Contains products containing data, process and services models primarily focused on Data Warehouse and Services Oriented Architecture domains.

IBM Insurance Information Warehouse (IIW)[edit]

Over the past decade, all insurance industry sectors have experienced profound transformations in their business environments. Deregulation, competition, technology advances and globalization combine to exert substantial pressure on insurers, brokers, asset managers and reinsurers and on their ability to respond to these changes.

The IBM Insurance Information Warehouse (IIW) is a fully realized development blueprint enabling insurance companies to build Data Warehouse solutions to suit their specific needs. IIW includes the key components required for the core of a data warehousing solution. IIW offers:

  1. A flexible and scalable Data Warehouse infrastructure, enabling organizations to build a comprehensive Data Warehouse solution through phased development. This allows for rapid delivery of high business value deliverables by initially focusing on the business areas offering the greatest returns and feasibility, while building within a proven technical warehousing architecture
  2. Content to cover analysis in critical insurance business areas such as Profitability, CRM, Financial Reporting and Risk Management (For example, Solvency II.[9] Selected analysis areas are described in further detail at the end of this chapter
  3. Flexibility to make possible the creation of a range of Data Warehouse solutions, from departmental data marts to enterprise-wide Data Warehouses utilizing both Atomic and Dimensional models.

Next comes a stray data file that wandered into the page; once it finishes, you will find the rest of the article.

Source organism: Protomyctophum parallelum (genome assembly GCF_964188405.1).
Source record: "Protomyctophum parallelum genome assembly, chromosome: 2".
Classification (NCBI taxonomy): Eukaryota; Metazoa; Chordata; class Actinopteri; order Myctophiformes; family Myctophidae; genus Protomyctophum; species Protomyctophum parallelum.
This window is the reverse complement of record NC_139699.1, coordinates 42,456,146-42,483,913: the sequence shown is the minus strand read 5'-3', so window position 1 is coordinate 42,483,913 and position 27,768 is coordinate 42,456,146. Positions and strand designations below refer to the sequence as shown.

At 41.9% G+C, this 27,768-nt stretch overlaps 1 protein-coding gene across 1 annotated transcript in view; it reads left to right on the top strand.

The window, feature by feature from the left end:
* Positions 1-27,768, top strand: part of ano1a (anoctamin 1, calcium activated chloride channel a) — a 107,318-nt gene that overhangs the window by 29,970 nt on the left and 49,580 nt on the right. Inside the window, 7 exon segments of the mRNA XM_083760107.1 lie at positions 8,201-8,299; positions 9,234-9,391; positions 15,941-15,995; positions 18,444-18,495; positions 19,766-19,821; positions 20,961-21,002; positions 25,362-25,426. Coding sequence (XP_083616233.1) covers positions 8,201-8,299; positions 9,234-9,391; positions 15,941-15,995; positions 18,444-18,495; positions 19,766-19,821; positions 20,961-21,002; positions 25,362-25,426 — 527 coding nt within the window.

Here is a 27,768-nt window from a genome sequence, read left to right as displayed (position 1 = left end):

4. A proven flexible and scalable Data Warehouse technical infrastructure required for successfully building a comprehensive Data Warehouse solution, and providing the rapid delivery of business value without compromising on a sound and scalable structure.
  5. Infrastructure blueprint, consisting of business solution templates satisfied by thousands of common business definitions and logical data structures, IIW is used by insurance companies to integrate data from multiple operational platforms and to design this Data Warehouse infrastructure.

IIW offers a set of Business Solution Templates that describe how information can be effectively structured and presented to business users. Examples include: Analytical Customer Relationship Management (CRM); Profitability; Claims Efficiency; Intermediary Performance; Business Performance; Risk and Compliance; Solvency I; Solvency II; Sarbanes Oxley Act (SOA); International Accounting Standards (IAS) and International Financial Reporting Standards (IFRS); and Risk Management.

IBM Insurance Application Architecture (IAA)[edit]